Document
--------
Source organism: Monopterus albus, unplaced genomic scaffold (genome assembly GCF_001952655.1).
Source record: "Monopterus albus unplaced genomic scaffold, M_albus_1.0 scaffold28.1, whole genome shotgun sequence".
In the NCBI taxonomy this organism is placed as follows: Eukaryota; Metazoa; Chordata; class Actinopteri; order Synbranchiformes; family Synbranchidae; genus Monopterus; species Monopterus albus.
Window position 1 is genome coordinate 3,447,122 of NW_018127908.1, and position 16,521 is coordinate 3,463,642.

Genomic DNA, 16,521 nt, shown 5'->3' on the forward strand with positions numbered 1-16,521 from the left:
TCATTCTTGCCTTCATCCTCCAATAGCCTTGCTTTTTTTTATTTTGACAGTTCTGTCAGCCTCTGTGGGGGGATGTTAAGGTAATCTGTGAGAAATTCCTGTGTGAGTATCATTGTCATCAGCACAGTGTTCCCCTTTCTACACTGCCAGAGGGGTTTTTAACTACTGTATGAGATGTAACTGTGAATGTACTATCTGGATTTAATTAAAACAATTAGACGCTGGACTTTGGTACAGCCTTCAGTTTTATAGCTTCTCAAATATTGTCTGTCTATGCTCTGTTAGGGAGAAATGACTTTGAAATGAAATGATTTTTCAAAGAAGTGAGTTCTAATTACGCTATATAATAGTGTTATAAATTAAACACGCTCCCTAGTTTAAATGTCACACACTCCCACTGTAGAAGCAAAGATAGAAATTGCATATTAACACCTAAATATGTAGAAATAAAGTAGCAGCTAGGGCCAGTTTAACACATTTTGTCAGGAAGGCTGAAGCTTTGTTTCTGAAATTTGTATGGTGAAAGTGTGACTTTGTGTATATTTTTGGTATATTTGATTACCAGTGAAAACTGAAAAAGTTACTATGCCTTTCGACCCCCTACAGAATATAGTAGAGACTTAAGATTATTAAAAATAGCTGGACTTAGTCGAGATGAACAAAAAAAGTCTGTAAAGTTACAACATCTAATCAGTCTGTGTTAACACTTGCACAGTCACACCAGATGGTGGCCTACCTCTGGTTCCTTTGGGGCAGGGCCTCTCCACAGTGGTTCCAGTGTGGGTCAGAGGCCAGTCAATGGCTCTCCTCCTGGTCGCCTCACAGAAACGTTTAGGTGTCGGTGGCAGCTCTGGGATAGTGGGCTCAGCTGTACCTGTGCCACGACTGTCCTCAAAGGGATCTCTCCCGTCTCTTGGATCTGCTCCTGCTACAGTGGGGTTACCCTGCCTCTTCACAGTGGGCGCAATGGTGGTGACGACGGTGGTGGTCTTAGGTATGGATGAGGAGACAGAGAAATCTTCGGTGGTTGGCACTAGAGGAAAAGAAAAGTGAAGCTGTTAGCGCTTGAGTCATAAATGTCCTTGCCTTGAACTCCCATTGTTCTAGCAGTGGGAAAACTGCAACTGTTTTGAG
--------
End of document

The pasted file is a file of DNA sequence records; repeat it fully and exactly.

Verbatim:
Source organism: Monopterus albus, unplaced genomic scaffold (genome assembly GCF_001952655.1).
Source record: "Monopterus albus unplaced genomic scaffold, M_albus_1.0 scaffold28.1, whole genome shotgun sequence".
In the NCBI taxonomy this organism is placed as follows: Eukaryota; Metazoa; Chordata; class Actinopteri; order Synbranchiformes; family Synbranchidae; genus Monopterus; species Monopterus albus.
Window position 1 is genome coordinate 3,447,122 of NW_018127908.1, and position 16,521 is coordinate 3,463,642.

Genomic DNA, 16,521 nt, shown 5'->3' on the forward strand with positions numbered 1-16,521 from the left:
TCATTCTTGCCTTCATCCTCCAATAGCCTTGCTTTTTTTTATTTTGACAGTTCTGTCAGCCTCTGTGGGGGGATGTTAAGGTAATCTGTGAGAAATTCCTGTGTGAGTATCATTGTCATCAGCACAGTGTTCCCCTTTCTACACTGCCAGAGGGGTTTTTAACTACTGTATGAGATGTAACTGTGAATGTACTATCTGGATTTAATTAAAACAATTAGACGCTGGACTTTGGTACAGCCTTCAGTTTTATAGCTTCTCAAATATTGTCTGTCTATGCTCTGTTAGGGAGAAATGACTTTGAAATGAAATGATTTTTCAAAGAAGTGAGTTCTAATTACGCTATATAATAGTGTTATAAATTAAACACGCTCCCTAGTTTAAATGTCACACACTCCCACTGTAGAAGCAAAGATAGAAATTGCATATTAACACCTAAATATGTAGAAATAAAGTAGCAGCTAGGGCCAGTTTAACACATTTTGTCAGGAAGGCTGAAGCTTTGTTTCTGAAATTTGTATGGTGAAAGTGTGACTTTGTGTATATTTTTGGTATATTTGATTACCAGTGAAAACTGAAAAAGTTACTATGCCTTTCGACCCCCTACAGAATATAGTAGAGACTTAAGATTATTAAAAATAGCTGGACTTAGTCGAGATGAACAAAAAAAGTCTGTAAAGTTACAACATCTAATCAGTCTGTGTTAACACTTGCACAGTCACACCAGATGGTGGCCTACCTCTGGTTCCTTTGGGGCAGGGCCTCTCCACAGTGGTTCCAGTGTGGGTCAGAGGCCAGTCAATGGCTCTCCTCCTGGTCGCCTCACAGAAACGTTTAGGTGTCGGTGGCAGCTCTGGGATAGTGGGCTCAGCTGTACCTGTGCCACGACTGTCCTCAAAGGGATCTCTCCCGTCTCTTGGATCTGCTCCTGCTACAGTGGGGTTACCCTGCCTCTTCACAGTGGGCGCAATGGTGGTGACGACGGTGGTGGTCTTAGGTATGGATGAGGAGACAGAGAAATCTTCGGTGGTTGGCACTAGAGGAAAAGAAAAGTGAAGCTGTTAGCGCTTGAGTCATAAATGTCCTTGCCTTGAACTCCCATTGTTCTAGCAGTGGGAAAACTGCAACTGTTTTGAG